Date of Award
Open Access Thesis
Criminology and Criminal Justice
With growing reports of bullying victimization ranging from 8 percent to 46 percent in many countries, bullying victimization has been declared an international problem often affecting youth in or near one’s school with poor parental supervision. While there has been a growing body of research concerning bullying victimization, few studies have examined the collateral consequences of bullying victimization and the mediating role of family processes through the theoretical lens of general strain theory. This thesis attempts to shed light on such a complex social phenomena and contribute to the bullying and stress literature. This study posits that bullying victimization is positively related to delinquent outcomes, the effect of bullying victimization is attenuated for those with a positive family environment, and the effect of bullying victimization on late adolescent delinquency is dependent upon family process and gender. Using data from the NLSY97, these assumptions were analyzed using binary logistic regression. The data analyses revealed bullying victimization had a positive direct effect on the odds of engaging in marijuana use and physical assault. Furthermore, home environments characterized by supportive parents and parental control reduced the likelihood of late adolescent delinquency. However, there was no evidence that relationship between experiencing bullying victimization and substance use and violent behavior in late adolescence was moderated by family processes and/or gender, with the exception of the moderate-strong interaction effect between bullying victimization and parent limit-setting on likelihood of hard drug use.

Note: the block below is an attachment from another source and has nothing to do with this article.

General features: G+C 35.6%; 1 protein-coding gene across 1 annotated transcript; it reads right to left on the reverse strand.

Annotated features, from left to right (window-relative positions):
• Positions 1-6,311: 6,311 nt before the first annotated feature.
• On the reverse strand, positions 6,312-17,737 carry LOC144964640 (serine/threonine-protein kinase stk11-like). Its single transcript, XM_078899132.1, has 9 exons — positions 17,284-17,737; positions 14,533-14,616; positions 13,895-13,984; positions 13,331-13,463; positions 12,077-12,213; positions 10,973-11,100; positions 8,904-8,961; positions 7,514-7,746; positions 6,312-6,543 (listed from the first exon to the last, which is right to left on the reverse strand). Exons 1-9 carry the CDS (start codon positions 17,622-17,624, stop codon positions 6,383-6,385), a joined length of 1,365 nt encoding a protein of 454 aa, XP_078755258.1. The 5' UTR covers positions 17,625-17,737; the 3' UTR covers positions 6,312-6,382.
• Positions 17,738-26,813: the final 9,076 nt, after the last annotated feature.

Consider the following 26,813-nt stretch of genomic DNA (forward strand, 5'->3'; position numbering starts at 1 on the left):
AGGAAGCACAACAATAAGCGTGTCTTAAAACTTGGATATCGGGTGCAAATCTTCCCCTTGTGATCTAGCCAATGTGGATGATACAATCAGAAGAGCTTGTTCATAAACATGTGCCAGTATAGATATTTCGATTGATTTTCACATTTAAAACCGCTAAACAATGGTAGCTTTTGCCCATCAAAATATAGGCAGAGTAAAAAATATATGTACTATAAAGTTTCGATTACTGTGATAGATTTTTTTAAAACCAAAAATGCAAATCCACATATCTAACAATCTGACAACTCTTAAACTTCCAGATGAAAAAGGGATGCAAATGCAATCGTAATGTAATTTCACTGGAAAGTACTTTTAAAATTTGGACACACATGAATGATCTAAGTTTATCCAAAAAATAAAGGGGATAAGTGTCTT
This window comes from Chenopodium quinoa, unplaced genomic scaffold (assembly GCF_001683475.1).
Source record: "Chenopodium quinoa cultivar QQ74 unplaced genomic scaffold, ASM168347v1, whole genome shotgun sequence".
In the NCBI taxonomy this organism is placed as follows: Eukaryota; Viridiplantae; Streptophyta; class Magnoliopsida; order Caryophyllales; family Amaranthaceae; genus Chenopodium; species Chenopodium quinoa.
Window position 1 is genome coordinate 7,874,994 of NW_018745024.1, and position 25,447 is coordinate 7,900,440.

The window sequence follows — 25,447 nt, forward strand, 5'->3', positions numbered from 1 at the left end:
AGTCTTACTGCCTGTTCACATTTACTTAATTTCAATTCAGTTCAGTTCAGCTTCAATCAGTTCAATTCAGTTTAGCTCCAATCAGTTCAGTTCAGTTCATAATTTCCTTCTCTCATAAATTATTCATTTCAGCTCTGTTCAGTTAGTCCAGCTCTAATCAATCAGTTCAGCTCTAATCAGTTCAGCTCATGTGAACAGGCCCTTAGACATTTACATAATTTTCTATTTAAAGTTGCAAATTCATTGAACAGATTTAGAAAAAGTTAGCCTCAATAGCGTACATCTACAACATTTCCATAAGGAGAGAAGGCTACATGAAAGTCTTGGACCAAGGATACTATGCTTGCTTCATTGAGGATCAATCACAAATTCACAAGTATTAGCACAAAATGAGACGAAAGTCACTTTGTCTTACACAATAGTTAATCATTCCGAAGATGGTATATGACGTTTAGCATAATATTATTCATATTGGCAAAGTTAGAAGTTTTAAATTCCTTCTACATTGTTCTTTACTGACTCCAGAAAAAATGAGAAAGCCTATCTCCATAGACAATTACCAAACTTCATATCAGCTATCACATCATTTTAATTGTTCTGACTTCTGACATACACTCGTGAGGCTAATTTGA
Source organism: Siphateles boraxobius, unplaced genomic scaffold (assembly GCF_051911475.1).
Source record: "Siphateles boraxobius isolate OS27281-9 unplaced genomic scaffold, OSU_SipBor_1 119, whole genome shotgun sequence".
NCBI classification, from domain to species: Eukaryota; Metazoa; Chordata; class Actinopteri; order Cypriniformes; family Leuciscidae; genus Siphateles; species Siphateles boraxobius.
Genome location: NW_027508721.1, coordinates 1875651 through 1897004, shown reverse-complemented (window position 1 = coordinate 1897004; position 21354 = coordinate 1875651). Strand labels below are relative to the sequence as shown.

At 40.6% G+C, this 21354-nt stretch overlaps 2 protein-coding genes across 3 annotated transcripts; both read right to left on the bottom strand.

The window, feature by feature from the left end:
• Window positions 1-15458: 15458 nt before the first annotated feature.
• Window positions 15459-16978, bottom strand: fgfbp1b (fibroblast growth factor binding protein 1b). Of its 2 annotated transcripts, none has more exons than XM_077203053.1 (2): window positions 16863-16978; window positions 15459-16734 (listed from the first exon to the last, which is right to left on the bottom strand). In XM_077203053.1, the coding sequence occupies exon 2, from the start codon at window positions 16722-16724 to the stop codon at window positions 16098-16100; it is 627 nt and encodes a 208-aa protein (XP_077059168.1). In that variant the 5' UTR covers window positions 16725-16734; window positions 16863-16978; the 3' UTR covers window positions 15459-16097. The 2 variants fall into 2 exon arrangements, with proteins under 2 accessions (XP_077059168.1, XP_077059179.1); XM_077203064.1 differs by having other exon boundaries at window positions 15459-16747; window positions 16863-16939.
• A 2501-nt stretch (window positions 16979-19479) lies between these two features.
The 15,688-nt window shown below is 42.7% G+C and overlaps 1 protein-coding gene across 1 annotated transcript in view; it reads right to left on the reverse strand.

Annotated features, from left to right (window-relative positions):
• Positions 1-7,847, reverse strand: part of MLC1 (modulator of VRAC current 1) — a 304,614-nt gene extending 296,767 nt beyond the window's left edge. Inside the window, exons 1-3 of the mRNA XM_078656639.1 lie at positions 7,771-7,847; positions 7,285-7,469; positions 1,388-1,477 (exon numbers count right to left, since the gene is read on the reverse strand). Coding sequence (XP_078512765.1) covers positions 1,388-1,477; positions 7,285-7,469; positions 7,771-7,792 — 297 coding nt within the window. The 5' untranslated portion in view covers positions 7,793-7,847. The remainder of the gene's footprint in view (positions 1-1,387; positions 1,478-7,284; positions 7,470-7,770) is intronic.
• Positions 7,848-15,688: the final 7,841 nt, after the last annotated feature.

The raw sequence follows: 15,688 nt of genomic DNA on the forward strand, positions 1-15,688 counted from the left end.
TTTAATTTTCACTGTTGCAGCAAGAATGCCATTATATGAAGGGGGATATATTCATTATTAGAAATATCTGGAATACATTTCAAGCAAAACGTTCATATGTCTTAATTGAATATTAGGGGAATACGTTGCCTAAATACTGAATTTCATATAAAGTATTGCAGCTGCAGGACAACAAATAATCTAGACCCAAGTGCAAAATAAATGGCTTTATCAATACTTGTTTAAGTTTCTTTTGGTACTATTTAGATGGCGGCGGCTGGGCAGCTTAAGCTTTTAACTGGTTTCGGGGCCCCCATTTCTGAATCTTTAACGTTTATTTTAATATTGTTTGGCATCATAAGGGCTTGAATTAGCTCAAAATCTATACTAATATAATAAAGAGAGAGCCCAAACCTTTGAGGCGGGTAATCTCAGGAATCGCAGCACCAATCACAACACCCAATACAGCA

Thompson, J.(2015). General Strain Theory and Bullying Victimization: Do Parental Support and Control Alleviate the Negative Effects of Bullying. (Master's thesis). Retrieved from http://scholarcommons.sc.edu/etd/3254